Itin plays with a long-honed precision and nuance that allowed each of Mozart’s phrases to question, answer, and expound on what comes before and after. Much of his expressive imperative was about revealing clarity at every turn, giving a sort of big-picture panorama…
— David Patrick Stearns, The Philadelphia Inquirer

A Concert to Remember: Ilya Itin at Richardson Auditorium

By Zsolt Bognar

I grew up collecting recordings of Debussy’s Preludes, especially the second book. I had many favorites–crystalline Michelangeli on DG, Zimerman (up to a point), a brooding Richter live in Spoleto 1967, and sweeping flow from Gieseking. In my estimation, none of those accounts came close to reaching the sonic and musical imagination and rich detail afforded by pianist Ilya Itin at his recital at Richardson Auditorium on Thursday night. It seemed that the pianist in question was casting a spell over the audience with a sense of discovery, narrative surprises, and organic blending of pedal and acoustic planes. Pianistically brandishing astonishing control and command throughout, and his highlighting of harmonic shifts seemed to emphasize departures from the expected. I don’t think I shall soon hear a greater performance of Debussy in my life. I and others in the audience had an edge-of-seat experience of what I can only describe as musical wizardry.

The Liszt selections in the second half were trenchant and harrowing readings, astonishing in their darkness, contrapuntal emphasis, and pianistic finish. The effect was somewhat analogous to the broad cinematic tableaux of Andrei Tarkovsky–unfolding in a carefully sculpted narrative, culminating in a beauty that is at once majestic and devastated. The Rachmaninov G Major Prelude encore seemed otherworldly and almost as though not on the piano at all, but a celebration of nature and a melancholic love of life.

  Ilya Itin announces a Rachmaninov encore after a recital of Debussy and Liszt. Photography by Zsolt Bognar.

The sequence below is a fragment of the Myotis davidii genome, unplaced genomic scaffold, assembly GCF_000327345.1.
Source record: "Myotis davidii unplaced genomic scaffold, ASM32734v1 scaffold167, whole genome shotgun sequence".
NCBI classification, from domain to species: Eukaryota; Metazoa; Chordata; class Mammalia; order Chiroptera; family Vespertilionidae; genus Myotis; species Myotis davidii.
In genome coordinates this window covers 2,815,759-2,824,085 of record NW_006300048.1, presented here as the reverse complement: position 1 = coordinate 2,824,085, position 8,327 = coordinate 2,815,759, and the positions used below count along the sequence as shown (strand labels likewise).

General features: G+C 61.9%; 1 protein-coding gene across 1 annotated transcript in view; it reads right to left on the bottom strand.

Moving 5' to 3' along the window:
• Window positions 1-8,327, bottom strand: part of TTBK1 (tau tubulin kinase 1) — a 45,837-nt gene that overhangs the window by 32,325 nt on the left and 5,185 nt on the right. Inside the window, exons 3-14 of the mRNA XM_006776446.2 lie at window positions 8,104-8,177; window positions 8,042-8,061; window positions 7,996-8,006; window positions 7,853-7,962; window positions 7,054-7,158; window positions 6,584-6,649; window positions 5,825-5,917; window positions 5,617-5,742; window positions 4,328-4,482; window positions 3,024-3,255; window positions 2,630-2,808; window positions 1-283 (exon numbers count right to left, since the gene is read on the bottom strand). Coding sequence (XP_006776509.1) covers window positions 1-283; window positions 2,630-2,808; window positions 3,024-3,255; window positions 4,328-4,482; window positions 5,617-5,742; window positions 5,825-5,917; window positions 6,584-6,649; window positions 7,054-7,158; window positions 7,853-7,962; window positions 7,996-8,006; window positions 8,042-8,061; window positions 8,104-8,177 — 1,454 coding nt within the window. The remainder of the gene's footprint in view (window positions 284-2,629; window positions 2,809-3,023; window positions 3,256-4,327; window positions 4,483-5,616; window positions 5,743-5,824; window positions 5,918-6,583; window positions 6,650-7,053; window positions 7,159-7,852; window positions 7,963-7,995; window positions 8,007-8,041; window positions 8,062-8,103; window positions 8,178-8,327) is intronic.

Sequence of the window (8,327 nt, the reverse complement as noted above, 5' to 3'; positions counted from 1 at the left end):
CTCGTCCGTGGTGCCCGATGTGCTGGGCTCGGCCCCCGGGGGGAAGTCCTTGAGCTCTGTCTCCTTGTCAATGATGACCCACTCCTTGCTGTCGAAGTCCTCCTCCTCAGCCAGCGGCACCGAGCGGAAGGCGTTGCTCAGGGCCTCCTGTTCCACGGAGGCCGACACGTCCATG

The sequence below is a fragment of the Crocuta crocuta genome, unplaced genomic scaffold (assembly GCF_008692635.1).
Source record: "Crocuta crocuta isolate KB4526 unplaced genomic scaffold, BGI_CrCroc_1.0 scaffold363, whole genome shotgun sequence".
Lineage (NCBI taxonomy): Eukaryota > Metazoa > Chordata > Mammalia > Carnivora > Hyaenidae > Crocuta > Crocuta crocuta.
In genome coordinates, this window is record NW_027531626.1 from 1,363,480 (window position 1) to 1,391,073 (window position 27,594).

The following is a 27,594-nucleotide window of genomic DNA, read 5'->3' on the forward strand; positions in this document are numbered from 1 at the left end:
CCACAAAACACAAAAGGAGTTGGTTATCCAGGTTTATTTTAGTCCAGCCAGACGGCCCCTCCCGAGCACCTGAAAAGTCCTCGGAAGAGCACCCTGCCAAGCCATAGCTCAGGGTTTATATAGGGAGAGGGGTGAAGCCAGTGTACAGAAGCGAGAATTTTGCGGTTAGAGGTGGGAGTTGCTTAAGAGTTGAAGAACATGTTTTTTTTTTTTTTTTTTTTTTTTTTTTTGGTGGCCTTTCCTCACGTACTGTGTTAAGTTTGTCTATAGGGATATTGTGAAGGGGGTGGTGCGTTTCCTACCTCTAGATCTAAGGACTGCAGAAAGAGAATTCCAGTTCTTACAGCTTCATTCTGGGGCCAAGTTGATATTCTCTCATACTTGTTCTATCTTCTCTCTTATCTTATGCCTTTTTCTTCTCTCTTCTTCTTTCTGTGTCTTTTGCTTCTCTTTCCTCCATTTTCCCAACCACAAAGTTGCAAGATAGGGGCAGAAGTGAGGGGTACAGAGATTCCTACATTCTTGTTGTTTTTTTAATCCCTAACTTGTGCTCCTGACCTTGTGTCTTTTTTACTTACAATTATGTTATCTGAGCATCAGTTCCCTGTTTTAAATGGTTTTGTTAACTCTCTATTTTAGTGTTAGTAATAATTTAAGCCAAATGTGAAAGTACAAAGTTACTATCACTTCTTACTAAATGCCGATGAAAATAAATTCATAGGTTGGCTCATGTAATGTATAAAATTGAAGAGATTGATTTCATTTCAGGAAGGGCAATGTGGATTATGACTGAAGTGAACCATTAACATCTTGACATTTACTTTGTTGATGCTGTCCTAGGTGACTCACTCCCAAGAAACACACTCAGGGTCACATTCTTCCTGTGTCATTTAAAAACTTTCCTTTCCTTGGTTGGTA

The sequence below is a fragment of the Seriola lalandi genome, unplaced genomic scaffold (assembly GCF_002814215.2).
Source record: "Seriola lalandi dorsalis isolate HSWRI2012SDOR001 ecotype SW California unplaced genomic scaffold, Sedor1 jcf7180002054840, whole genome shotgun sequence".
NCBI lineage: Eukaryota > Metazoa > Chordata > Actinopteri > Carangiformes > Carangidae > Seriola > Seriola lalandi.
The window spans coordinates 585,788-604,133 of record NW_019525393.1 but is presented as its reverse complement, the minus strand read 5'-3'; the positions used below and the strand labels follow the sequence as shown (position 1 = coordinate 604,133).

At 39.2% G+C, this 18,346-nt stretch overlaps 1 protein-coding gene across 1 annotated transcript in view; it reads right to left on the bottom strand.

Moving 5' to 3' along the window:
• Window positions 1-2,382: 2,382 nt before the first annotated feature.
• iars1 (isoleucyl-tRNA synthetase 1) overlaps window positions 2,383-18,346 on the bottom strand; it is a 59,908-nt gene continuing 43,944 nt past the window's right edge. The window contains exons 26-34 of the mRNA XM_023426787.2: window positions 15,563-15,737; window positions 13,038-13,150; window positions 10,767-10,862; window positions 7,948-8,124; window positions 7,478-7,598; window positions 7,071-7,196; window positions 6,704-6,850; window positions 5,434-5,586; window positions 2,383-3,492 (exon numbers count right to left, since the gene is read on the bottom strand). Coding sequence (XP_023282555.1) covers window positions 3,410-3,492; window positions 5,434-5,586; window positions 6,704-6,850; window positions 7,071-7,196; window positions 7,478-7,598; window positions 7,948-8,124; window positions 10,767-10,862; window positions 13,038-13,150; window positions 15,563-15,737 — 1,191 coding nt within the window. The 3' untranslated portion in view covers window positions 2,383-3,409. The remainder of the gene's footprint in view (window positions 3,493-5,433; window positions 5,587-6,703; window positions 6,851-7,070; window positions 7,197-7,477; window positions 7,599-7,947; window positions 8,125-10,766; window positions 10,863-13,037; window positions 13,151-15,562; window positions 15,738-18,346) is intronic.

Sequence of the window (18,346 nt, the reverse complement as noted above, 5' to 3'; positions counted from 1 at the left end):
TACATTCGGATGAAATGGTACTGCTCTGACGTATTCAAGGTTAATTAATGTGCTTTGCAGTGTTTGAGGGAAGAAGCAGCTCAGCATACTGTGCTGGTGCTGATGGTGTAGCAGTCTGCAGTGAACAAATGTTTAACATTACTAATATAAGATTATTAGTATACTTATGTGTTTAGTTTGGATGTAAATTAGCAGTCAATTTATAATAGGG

Ilya Itin announces a Rachmaninov encore after a recital of Debussy and Liszt. Photography by Zsolt Bognar.

"The Richardson Auditorium is where we heard the Philadelphia Orchestra and Ilya Itin’s astonishing recital." Photography by Zsolt Bognar.

"In Princeton, no sign of piano conformity."

— David Patrick Sterns, Philadelphia Inquirer


"An Evening of Piano Concertos Featured Four Artists From The Golandsky Institute"

— Nancy Plum, Town Topics, Princeton, New Jersey


"I had an edge-of-seat experience of what I can only describe as musical wizardry."

— Zsolt Bognar: Blogger, Creator “Living the Classical Life”, with Stephen Hough


"Itin's approach was emphasizing what the notes say (as opposed to how they sound)… the final movement's depiction of the mythical, demonic Scarbo was malevolent bordering on terrifying. Undoubtedly, Itin is a major pianist, with an ease about him that makes you want to listen to him for hours."

— The Philadelphia Inquirer, July 16, 2012, Full Review


"Ilya Itin — a brilliantly insightful pianist who offered a superb recital of the complete Chopin preludes, Ravel's "Gaspard de la Nuit" and a new work by Yehudi Wyner on Saturday…"

— The New York Times, July 19, 2012, Full Review


"A Memorable Performance..."

— Alejandro Fernández / Music Critic, Download Review


"Ilya Itin performs explosive wartime Prokofiev..."

— Alan Becker, South Florida Classical Review, Download Review


"...I'd go and hear him play the phonebook..."



"His interpretation was beautiful and clear, he let the music breathe.... He left no doubt in his virtuosity and musicality.... The result was a triumphant success."

— Wiener Zeitung (Vienna, Austria)


"The perfect pianist, Ilya Itin succeeded in transforming the romantic revelry of Rachmaninov's 3rd piano Concerto into rhythmic force and compactness."

— Der Standard (Vienna)


"There was no doubt that Itin was the outstanding performer, with a wonderful range of color, a truly imaginative way with texture and phrasing, and a supreme technical command."

— The Guardian (London, England)


"A pianist of formidable accomplishment..."

— The Times (London)


"Itin is a master : his tone graded to the tiniest detail and embued with wide expressive range indeed."

— The Jerusalem Post (Israel)


"...pianist Ilta Itin illuminated the concerto he played with unquestionably perfect technique and sensitive understanding of the art (music)."

— Der Tagesspiegel (Berlin, Germany)


"Mr. Itin's sound was lovely and delicate, obviously a gifted performer..."

— New York Times (USA)


"A delicious and rare talent..."

— The Washington Post (USA)


"He plays marvelously with all his body and soul: a very gifted pianist and musician."

— Le Figaro


Interviews in publications in Japan:



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